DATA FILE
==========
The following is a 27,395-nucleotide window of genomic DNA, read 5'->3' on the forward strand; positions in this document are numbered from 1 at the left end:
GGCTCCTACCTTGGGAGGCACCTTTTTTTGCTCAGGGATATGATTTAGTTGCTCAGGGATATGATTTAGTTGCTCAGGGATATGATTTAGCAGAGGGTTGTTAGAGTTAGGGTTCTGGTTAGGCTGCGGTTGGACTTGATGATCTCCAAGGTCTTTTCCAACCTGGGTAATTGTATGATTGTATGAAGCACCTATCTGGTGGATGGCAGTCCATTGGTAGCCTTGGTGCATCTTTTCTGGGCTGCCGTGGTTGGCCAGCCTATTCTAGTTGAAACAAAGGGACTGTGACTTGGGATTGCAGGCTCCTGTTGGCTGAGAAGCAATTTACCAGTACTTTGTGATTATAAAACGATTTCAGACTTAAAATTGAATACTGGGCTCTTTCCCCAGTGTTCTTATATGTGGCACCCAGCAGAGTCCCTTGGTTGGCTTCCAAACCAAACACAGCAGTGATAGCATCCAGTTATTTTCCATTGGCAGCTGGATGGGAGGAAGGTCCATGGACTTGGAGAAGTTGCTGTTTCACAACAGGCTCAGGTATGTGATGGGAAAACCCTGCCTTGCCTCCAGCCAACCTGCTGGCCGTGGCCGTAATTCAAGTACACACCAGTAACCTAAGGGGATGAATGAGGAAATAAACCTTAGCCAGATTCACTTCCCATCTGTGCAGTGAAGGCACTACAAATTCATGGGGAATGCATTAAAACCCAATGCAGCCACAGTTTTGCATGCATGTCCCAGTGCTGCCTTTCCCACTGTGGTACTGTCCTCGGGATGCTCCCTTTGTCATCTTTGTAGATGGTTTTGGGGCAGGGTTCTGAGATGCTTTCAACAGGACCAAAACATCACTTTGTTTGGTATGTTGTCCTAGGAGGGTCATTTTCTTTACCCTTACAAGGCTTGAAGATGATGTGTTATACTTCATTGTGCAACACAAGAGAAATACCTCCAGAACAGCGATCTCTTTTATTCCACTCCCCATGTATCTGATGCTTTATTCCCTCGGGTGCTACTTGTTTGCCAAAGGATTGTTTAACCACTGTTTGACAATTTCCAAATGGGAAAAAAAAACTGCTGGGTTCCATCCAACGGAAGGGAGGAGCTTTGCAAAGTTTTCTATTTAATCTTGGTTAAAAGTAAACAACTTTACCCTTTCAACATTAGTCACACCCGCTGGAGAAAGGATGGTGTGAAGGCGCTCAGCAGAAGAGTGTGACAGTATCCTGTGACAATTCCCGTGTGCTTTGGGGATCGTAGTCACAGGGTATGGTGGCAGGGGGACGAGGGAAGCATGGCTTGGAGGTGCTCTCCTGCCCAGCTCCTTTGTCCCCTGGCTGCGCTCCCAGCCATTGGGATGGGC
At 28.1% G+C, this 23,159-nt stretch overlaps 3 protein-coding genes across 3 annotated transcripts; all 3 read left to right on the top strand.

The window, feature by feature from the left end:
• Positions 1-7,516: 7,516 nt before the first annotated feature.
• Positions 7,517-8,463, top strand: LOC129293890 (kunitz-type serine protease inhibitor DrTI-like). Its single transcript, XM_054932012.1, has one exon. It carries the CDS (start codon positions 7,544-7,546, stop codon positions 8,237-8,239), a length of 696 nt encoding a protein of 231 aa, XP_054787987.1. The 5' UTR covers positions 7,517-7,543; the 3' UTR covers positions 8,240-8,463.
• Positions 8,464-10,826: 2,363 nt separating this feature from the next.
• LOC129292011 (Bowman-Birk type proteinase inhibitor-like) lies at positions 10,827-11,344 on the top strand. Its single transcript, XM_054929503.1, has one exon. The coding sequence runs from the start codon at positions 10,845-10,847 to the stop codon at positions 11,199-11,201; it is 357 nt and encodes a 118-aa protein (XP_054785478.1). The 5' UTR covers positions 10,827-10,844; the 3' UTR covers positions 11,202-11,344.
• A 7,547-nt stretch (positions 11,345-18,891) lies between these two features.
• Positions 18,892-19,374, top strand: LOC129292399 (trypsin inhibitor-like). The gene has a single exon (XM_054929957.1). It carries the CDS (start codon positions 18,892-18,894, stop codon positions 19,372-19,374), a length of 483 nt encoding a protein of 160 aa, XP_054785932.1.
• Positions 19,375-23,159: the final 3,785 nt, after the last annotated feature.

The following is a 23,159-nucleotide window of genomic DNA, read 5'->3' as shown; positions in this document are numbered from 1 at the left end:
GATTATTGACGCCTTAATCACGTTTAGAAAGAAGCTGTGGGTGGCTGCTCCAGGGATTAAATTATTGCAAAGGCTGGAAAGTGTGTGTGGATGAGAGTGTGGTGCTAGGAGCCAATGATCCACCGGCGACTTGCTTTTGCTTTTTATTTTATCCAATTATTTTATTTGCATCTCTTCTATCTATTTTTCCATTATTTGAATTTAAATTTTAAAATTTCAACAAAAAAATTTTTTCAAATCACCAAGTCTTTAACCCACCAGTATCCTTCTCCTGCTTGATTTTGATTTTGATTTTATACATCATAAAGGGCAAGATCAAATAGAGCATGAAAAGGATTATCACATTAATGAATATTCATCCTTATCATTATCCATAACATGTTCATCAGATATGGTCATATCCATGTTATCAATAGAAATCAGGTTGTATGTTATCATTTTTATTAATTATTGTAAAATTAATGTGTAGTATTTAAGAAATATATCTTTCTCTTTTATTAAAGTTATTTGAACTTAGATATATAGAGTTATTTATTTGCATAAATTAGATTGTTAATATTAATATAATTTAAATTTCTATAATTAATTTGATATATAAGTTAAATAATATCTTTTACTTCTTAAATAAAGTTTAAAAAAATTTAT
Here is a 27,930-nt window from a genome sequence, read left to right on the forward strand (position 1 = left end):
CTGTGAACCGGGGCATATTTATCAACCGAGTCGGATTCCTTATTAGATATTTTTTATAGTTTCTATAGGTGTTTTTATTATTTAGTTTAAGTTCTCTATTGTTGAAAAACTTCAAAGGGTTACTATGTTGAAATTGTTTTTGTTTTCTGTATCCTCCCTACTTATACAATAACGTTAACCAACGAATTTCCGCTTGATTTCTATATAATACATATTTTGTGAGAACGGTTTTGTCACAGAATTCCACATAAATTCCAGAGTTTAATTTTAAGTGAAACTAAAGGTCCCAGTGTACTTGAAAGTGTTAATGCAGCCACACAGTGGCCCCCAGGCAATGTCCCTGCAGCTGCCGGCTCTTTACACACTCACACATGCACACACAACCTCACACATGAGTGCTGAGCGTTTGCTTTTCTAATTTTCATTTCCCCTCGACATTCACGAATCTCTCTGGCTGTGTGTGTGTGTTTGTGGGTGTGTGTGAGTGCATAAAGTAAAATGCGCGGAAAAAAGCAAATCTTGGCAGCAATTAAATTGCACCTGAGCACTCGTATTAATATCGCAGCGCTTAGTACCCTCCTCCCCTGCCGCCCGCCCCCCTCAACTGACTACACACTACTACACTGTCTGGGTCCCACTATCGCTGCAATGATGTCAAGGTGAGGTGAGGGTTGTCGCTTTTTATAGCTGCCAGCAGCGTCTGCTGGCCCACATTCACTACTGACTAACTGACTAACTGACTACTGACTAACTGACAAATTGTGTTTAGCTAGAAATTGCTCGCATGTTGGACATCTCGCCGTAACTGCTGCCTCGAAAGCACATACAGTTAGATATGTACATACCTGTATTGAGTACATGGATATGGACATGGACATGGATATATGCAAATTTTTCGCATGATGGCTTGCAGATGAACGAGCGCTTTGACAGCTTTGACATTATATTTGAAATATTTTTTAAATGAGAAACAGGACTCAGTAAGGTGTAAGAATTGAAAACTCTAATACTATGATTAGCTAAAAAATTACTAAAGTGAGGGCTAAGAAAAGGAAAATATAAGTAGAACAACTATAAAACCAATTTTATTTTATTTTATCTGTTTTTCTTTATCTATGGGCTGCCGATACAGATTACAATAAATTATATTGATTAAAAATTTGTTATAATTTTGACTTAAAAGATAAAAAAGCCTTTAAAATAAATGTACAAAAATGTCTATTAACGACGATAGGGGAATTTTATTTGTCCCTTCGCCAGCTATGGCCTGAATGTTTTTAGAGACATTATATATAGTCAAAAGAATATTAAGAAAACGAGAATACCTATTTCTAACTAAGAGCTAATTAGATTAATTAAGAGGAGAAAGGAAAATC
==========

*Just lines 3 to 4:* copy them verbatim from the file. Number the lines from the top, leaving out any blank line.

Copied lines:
At 28.1% G+C, this 23,159-nt stretch overlaps 3 protein-coding genes across 3 annotated transcripts; all 3 read left to right on the top strand.

The window, feature by feature from the left end: